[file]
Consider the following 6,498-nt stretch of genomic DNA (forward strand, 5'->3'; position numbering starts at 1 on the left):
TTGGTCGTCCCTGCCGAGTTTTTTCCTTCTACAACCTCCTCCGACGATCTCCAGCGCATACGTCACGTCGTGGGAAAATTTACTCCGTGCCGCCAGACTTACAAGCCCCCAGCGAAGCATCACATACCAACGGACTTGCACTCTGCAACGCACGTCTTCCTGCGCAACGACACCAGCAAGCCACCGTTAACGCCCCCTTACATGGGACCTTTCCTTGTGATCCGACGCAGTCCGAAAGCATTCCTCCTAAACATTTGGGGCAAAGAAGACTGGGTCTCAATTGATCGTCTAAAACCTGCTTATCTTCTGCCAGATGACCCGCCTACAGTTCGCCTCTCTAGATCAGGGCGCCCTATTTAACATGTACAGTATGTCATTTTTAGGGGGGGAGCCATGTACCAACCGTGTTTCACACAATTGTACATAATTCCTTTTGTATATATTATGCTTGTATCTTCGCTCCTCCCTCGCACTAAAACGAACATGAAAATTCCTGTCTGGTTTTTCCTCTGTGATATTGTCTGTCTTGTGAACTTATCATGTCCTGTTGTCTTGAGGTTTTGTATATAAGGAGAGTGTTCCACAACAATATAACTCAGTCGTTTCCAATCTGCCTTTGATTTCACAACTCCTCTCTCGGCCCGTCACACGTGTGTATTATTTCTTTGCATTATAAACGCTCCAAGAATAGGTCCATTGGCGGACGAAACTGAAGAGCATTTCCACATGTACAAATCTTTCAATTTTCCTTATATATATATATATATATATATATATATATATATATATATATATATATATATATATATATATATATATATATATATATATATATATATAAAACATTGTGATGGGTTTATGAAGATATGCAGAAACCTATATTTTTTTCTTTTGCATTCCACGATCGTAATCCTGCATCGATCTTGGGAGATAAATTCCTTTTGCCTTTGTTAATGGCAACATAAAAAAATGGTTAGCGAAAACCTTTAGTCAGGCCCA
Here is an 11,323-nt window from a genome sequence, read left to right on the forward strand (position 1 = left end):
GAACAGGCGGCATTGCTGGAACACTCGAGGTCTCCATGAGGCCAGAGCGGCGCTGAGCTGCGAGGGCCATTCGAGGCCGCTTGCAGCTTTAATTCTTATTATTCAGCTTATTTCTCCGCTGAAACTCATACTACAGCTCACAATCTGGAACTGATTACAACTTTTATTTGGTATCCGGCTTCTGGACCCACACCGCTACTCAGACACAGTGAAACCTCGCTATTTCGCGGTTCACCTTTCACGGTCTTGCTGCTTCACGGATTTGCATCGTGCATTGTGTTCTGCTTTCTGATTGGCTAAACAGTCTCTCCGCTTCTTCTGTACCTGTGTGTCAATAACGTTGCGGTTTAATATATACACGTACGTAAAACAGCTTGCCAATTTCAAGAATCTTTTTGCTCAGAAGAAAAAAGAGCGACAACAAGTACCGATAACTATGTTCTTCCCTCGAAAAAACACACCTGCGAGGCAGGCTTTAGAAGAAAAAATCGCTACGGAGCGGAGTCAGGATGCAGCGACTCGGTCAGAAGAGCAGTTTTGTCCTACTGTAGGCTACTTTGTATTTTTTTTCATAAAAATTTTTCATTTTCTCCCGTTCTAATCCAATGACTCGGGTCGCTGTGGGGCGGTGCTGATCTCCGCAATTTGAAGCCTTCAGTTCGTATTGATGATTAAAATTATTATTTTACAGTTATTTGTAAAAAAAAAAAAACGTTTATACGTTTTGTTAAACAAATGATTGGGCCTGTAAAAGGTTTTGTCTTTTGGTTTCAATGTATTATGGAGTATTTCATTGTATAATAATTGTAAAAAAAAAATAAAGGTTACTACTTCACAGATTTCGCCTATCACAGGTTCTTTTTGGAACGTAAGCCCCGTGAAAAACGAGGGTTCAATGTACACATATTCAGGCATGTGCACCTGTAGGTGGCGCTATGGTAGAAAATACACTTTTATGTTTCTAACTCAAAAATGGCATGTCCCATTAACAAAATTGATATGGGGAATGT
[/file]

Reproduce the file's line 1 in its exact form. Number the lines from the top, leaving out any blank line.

Consider the following 6,498-nt stretch of genomic DNA (forward strand, 5'->3'; position numbering starts at 1 on the left):